There some commonly held myths with regard to working with recruiters. Awareness of these can spare you some frustration and hopefully expedite your search for that new executive position.
Some common myths about recruiters include:
* The candidate that moves forward in the process is the most qualified.
This is OFTEN untrue. It is the one who does the best job of selling him or herself, in conversation and in his or her resume.
* You need to spend a lot of time locating and connecting with recruiters who specialize in your industry or function.
Contacts are generally made in the reverse direction. Recruiters will only respond to your unsolicited inquiry if they have a CURRENT position that they think is right for you.
* All recruiters know what they are doing.
Often recruiters have little or no training at all. Corporate recruiters in particular are viewed in many instances as order takers. Many recruiters absolutely hate recruiting.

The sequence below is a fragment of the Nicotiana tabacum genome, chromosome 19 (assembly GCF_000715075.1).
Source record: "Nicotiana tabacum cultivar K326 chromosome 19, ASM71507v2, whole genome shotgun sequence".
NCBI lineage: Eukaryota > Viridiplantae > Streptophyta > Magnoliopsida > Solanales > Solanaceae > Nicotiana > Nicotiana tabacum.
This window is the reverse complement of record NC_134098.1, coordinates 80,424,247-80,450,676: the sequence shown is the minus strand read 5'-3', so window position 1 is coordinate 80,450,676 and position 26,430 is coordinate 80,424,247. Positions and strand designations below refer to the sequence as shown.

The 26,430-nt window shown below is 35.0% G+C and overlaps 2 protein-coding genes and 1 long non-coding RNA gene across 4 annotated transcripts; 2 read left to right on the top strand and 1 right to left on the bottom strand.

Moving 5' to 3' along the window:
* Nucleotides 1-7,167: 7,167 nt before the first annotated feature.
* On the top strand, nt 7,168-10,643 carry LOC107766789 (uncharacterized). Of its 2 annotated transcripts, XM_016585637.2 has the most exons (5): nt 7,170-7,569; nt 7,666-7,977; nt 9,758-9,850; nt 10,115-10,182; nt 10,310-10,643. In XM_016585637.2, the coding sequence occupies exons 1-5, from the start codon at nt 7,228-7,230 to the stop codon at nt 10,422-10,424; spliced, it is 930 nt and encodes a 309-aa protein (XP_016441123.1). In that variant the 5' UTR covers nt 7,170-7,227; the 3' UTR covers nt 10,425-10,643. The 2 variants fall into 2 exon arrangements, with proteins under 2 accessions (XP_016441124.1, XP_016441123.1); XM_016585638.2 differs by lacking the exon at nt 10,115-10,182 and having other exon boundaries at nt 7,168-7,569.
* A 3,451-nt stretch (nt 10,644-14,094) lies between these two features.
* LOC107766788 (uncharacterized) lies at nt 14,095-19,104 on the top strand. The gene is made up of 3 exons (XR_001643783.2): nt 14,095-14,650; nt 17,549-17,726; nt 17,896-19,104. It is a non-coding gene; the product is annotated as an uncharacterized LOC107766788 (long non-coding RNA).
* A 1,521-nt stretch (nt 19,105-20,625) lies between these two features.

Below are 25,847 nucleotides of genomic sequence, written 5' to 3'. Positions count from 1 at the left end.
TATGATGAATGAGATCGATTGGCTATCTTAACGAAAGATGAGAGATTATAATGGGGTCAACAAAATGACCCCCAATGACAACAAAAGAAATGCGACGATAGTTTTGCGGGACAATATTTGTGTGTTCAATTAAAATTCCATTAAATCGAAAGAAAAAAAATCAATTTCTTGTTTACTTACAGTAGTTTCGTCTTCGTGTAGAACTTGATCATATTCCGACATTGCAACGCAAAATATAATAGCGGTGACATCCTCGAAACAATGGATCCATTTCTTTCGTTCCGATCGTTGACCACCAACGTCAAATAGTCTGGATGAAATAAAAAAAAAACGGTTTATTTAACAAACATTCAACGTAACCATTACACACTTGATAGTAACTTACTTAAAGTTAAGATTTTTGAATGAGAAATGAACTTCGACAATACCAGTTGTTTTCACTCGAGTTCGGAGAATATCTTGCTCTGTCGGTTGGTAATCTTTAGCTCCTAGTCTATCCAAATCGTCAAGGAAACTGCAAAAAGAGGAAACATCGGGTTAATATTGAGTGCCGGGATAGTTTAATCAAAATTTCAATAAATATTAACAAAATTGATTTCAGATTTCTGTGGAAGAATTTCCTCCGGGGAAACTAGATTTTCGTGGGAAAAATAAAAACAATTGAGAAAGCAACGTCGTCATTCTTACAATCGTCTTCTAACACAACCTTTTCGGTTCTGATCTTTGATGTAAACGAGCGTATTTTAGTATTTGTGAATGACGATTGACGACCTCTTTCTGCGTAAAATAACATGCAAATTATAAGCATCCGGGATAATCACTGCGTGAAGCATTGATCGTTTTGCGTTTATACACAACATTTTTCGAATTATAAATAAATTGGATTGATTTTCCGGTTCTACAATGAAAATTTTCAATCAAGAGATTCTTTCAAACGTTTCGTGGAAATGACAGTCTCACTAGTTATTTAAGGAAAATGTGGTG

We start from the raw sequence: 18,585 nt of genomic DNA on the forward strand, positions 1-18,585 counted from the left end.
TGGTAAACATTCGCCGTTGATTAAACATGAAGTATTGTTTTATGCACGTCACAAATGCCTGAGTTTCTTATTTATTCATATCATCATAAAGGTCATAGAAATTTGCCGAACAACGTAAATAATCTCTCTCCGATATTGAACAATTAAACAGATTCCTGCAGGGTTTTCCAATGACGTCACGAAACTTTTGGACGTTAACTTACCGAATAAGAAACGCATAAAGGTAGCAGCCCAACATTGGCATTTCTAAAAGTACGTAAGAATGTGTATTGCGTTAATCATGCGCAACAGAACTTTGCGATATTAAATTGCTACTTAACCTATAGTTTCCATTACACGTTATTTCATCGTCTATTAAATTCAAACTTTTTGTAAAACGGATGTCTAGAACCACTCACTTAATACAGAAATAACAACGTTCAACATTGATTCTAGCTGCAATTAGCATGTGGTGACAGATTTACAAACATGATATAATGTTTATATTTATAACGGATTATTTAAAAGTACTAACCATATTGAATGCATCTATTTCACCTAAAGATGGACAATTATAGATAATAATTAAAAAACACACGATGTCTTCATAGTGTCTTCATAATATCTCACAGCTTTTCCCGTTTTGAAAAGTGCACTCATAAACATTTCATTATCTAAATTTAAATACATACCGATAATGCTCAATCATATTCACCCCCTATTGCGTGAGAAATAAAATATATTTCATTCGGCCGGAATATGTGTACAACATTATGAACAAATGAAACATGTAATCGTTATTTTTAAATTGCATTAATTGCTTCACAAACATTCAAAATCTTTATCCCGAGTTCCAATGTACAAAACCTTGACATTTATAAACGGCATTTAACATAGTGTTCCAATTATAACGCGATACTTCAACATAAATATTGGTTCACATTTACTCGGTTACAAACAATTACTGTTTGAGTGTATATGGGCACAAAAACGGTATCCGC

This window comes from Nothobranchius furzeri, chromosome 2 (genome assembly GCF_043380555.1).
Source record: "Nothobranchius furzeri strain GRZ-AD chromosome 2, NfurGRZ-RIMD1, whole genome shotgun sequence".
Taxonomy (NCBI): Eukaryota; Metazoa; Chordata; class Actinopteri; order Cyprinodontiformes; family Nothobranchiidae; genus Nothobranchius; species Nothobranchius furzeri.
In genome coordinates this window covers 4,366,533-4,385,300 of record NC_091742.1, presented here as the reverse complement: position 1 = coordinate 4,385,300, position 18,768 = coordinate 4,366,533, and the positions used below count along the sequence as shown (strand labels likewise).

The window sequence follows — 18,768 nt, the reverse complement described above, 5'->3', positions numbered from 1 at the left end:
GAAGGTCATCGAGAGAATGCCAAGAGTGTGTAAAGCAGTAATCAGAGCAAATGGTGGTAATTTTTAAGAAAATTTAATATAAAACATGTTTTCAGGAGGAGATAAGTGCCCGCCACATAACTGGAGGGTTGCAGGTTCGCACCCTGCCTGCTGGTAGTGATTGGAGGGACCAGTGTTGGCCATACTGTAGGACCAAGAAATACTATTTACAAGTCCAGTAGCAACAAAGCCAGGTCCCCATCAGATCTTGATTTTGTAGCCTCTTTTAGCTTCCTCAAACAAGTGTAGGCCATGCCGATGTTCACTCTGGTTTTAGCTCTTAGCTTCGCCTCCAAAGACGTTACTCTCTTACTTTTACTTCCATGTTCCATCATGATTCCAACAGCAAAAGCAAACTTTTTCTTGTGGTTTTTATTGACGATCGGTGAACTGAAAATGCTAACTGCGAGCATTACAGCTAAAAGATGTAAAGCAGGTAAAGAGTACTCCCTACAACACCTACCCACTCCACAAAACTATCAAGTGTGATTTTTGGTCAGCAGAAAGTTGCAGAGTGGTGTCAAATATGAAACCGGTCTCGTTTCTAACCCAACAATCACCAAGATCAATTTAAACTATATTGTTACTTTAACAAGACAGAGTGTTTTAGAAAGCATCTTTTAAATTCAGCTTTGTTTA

* If a recruiter contacts me, I’m halfway there to an interview, and a job offer is nearly in the bag.
Not so. If the call is from a retained recruiter, your chances are better, but if it is a contingency recruiter, many unfortunately get as many resumes as they can and throw them against the wall, hoping that one or more sticks.
* If the recruiter was really a professional, he would get back to me.
Nope. Recruiters are extremely busy, have literally hundreds of contacts, and it is just not realistic that they will update everyone they deal with. It is not a lack of professional courtesy.
You CAN take control and encourage follow-up, though:
* ASK questions about what the process is, what the next steps are, and how long they think it will be until the next step.
* VOLUNTEER to take the onus off of them and initiate the next contact, establishing what they think would be a good time to do that and whether they would prefer the follow-up by email or phone.
* SHOW the recruiter that you are willing to take some responsibility for the process.
No matter how compelling your executive resume may be, how you deal with recruiters and the impression you make on them can make or break your job search.
In an upcoming post, we’ll cover how to get recruiters to share information with you, how to sell yourself in the interview, lies you may be told by recruiters, and what some of their greatest fears are.